‘Why did the chicken cross the road?’ The most common response is this, ‘To get to the other side.’
If you’ve never been asked this question in your life, you need to check your surroundings: you’ve been living under a rock. In my experience, the #1 stale joke opening question is this, ‘Why did the chicken cross the road?’ Even ‘knock-knock’ jokes offer more entertaining responses. No one has ever produced knee-slapping responses to the question, ‘Why did the chicken cross the road?’. I’m sure, even now, you’re combing your memory for a funny response to this question. I won’t discourage you. You can continue. I’m sure you will hardly find a really rib-tickling response. If you do, you can leave it in the comments section.
As I was preparing for this week’s message, though, it hit me like a ton of bricks: the question, ‘Why did the chicken cross the road?’ was never intended to be a joke. It was intended to be a matter of inspiration, inspiration towards purpose! (I can just hear you retorting, ‘Now that’s funny!)
Before you roll your eyes at the thought, humour me (no pun intended). What do we think when we think of a chicken? In the jargon, the metaphor ‘chicken’ identifies the coward. We even refer to a simple person as a ‘chicken brain’, don’t we? But yet, the chicken crossed the road. What’s more, we have traditionally used roosters to wake us in the morning, haven’t we? But hey! I’m not judging!
Now, when we say that someone has ‘crossed the road’ we might mean that that person has taken quite a chance, that the person has displayed some tremendous courage, that the individual has completely gone over to the other side of the road (no reference to one of the many chicken-joke punch lines here) to pursue something extraordinary, something fantastic, something that no one would have imagined them doing and even something that might qualify them as having lost their mind.
Let’s now link all this chicken-crossing-the-road talk to Acts 11 where Simon Peter might be regarded as the chicken crossing the road for having gone to the house of the Gentile. This was after he had had the dream of the sheet descending from heaven full of ‘unclean animals’ which he was being told to kill and eat. Peter’s visit to the uncircumcised man was no act of a crazy, birdbrain! No, this was the act of one who was fulfilling one of the missions in his literally God-given purpose.
Two weeks ago, we read in the Gospel, that he had been told to feed God’s sheep and to tend His lambs. Let me take you back, though, to the early Gospels. In Matthew 10, Jesus told the disciples to go nowhere among the Gentiles and to enter no town of the Samaritans. Rather, they were to go to the lost sheep of the house of Israel. However, by the end of that very Gospel (Matthew 28), Jesus would tell them to go to all nations. Additionally, just before His ascension (Acts 1), He instructs them to be His witnesses in Jerusalem, in all Judea and Samaria (earlier off-limits). Now in Acts 11, Peter was having a dream in which he was being told that what God had made clean, he was not to call profane. Friends, is this not a manner of ‘crossing the road’?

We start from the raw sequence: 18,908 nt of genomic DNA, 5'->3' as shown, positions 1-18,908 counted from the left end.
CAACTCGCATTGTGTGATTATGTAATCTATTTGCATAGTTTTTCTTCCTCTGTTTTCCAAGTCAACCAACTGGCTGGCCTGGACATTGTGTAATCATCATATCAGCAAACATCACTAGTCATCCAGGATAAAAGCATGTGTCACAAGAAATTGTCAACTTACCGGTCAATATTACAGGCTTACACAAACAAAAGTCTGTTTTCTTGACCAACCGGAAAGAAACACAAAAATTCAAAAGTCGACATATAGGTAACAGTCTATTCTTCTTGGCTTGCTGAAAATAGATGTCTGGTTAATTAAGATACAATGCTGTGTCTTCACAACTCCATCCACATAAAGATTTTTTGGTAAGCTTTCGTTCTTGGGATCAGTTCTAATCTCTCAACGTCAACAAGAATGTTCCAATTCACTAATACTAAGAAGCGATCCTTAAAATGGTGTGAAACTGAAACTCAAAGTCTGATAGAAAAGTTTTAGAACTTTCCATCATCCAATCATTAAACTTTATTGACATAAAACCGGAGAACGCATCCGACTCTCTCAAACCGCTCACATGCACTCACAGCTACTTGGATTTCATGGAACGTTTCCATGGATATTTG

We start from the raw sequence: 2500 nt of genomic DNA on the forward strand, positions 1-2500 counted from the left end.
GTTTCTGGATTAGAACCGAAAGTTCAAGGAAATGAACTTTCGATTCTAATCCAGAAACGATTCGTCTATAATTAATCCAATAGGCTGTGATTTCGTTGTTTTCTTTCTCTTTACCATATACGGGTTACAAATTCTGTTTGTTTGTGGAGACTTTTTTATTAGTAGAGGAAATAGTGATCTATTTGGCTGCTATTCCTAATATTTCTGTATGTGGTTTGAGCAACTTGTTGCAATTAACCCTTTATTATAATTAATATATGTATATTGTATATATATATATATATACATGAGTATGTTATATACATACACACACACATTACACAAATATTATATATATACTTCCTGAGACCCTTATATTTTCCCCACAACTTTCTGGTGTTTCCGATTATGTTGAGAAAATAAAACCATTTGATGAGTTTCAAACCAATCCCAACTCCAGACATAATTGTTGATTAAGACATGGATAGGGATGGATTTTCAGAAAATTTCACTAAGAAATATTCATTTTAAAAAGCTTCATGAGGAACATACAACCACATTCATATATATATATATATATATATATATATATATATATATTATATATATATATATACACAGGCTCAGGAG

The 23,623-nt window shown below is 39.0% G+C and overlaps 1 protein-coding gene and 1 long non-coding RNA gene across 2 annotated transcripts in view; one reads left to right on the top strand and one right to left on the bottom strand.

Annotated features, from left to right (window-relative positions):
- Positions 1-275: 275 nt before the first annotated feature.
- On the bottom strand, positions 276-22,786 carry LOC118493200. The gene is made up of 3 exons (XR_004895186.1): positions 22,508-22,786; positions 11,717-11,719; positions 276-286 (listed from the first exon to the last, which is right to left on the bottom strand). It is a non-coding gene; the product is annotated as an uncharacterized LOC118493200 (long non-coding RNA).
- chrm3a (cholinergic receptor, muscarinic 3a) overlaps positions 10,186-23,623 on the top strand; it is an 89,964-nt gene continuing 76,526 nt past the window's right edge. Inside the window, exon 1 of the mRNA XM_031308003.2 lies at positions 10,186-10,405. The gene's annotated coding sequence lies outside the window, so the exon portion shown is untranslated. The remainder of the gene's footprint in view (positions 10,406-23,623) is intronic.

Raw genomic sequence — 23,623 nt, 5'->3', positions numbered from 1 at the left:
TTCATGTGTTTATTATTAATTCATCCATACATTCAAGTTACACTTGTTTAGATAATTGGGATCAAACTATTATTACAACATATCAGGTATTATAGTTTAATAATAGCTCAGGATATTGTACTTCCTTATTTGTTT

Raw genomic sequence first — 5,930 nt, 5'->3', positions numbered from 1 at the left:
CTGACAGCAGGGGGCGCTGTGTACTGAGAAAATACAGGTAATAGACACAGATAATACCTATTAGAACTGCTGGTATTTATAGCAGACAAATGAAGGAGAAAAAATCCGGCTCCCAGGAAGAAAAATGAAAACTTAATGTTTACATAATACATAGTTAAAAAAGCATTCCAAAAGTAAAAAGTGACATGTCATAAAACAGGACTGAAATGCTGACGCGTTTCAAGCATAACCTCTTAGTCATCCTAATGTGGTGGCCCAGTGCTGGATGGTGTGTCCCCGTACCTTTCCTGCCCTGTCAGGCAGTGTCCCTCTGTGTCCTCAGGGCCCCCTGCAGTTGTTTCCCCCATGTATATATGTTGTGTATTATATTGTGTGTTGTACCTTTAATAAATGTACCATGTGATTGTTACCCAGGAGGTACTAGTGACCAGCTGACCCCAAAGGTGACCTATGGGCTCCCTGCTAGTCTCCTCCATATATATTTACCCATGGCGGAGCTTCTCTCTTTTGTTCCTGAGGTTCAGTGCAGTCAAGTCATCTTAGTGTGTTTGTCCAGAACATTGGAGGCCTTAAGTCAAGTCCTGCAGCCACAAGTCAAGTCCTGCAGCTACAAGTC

Bringing it all together in the context of the purpose conversation, I say that purpose requires us to be that chicken crossing the road. Purpose requires us to be that supposedly crazy one, whom others will challenge and whom others will ridicule. Purpose requires us to take life-threatening chances. Just consider here how risky it would be for any chicken to cross a road, especially a busy road. Purpose requires us to step away from the norm, to step outside the box. Purpose requires us to stand up and to stand out. Purpose requires us to cross the road…to go against the grain of the flow.
Think here: what daring chances are you being called to take? What are the conventions that you are being called to challenge? What are the far-fetched and remote opportunities you are being drawn to pursue? What are the old habits, thoughts and words, that you are being called to leave behind in order to move forward? Perhaps, your mother, your grandmother, your aunts and uncles, and many of your cousins were teachers. But you are being called to open a school; you are being called to take the scale of the teaching profession in your family to a new level. Maybe all of your siblings studied sciences, but you are the one to pursue languages or culinary arts because you are being called in a different direction. What is that road you are being called to cross? Friends, sometimes, purpose isn’t just a journey along a road; sometimes, it’s a journey across a road. Do not allow the history of your family, do not allow your history to limit your future. Purpose will often require you to break the mould of history because your future cannot be built on an insufficient past. If this sounds like your story, I encourage you to stand up, step out and cross the road.
So, now, I repeat: I do know why the chicken crossed the road. She crossed because she had to fulfil her purpose. To do it, required courage, guts and mind-boggling risk. By doing it, this chicken proves that she is no coward. By doing it, she will know that her living will not have been in vain.
As I close, I bid you too to cross the road for then you find purpose; it is then you find
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